Color in architecture plays an important role in how we perceive the structure or space. Some color is seen differently depending on your age. Children tend to associate colors with emotion. Bright colors are associated with happiness, while dark colors are saddening. Babies and toddlers tend to favor bright red as their favorite color, which changes to yellow as they approach the age of ten. As the child approaches their teenage years color preferences become sophisticated (In color theory, “sophisticated” describes a color created by a complex mixture of pigments.) As a person ages we start to see tones of red as a hue of yellow. These are all color theory principles which an architect should utilize during the project design to benefit the client and the end user of the space.
The color palette of a design should vary according to the user’s age or generation. For instance, if you are designing a day care you want to incorporate warm bright values of color, especially red for ages 1-5, and bright yellow for ages 5-10. Another aspect architect’s often think about is whether a target generation will be primarily using the space. If a retail store has a target generation born from 1900-1946 you would tend to stay away from using what the digital generation (1997-2000) prefers, which is black and white.
The list below states color preferences by generation. Many of these preferences are directly related to technology advances in industrial design of that time period.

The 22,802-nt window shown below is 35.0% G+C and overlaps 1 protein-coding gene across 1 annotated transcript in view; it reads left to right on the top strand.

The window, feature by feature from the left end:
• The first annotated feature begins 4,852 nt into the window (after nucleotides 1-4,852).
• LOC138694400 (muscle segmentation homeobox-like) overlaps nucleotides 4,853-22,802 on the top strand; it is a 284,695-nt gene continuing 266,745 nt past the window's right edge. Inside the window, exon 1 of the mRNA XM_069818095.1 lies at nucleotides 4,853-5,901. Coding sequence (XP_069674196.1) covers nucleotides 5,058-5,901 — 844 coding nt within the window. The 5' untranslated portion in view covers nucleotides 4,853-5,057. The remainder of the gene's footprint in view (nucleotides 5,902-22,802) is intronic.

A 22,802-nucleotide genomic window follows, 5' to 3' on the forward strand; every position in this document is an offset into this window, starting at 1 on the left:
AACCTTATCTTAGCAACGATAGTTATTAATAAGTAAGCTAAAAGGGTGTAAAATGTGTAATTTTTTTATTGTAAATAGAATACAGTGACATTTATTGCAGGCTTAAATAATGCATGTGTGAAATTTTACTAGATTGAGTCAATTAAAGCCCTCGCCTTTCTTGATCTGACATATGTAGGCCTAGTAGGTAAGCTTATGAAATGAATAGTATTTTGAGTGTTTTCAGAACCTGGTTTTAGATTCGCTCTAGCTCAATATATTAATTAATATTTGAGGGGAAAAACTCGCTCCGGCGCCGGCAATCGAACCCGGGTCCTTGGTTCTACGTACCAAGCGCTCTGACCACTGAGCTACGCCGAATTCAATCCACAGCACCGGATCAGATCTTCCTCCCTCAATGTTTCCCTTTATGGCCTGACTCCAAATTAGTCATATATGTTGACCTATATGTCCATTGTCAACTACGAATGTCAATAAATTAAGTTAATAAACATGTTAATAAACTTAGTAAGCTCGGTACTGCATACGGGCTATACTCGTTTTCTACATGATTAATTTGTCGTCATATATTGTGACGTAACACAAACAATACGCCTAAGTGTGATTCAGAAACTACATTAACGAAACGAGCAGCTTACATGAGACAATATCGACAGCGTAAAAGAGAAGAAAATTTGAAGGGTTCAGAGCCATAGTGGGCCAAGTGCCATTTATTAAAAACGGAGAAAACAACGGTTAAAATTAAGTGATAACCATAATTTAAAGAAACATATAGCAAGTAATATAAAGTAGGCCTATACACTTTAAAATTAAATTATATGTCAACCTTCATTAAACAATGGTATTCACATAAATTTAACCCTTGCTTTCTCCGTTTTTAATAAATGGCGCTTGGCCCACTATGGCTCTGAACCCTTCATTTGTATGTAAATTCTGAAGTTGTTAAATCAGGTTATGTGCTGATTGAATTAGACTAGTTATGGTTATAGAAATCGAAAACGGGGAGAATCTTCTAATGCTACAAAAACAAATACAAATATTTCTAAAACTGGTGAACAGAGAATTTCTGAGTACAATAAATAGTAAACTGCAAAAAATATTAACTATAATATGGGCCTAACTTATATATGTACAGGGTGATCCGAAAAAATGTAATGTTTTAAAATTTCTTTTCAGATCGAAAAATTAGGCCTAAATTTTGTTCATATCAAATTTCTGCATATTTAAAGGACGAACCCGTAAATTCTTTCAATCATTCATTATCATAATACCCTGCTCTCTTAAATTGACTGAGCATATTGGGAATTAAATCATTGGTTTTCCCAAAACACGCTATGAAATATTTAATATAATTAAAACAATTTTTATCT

- Digital Generation: Born 1997-2000 – prefer black and white over primary colors.
- Millennial Generation: Born 1981-1997 – prefer complex and dark colors.
- Generation X: Born 1965-1980 – prefer rough colors.
- Baby Boomers: Born 1946-1964 – prefer bold, bright colors.
- Prime Timers: Born 1900-1946 – prefer soft, pastel colors.
Color carries universal symbolism like red meaning stop, yet in homogeneous cultures color symbolism is very common as well. Below are examples of diverse cultures and what they relate that color too.
Color can also be used to create an identity in your local community or our society at large. In society at large many of our retail clients such as Payless, and Starbucks can often be associated with a logo, and that logo is branded with a color.
JL Architects uses color to enhance our designs aesthetically, and psychologically. If you have never seen our office, drive by and you will see a perfect example! We often tell our clients on their way to the office to “just look for the orange building that looks like an architect’s office.” They never seem to have trouble finding us!
– Nathan Houser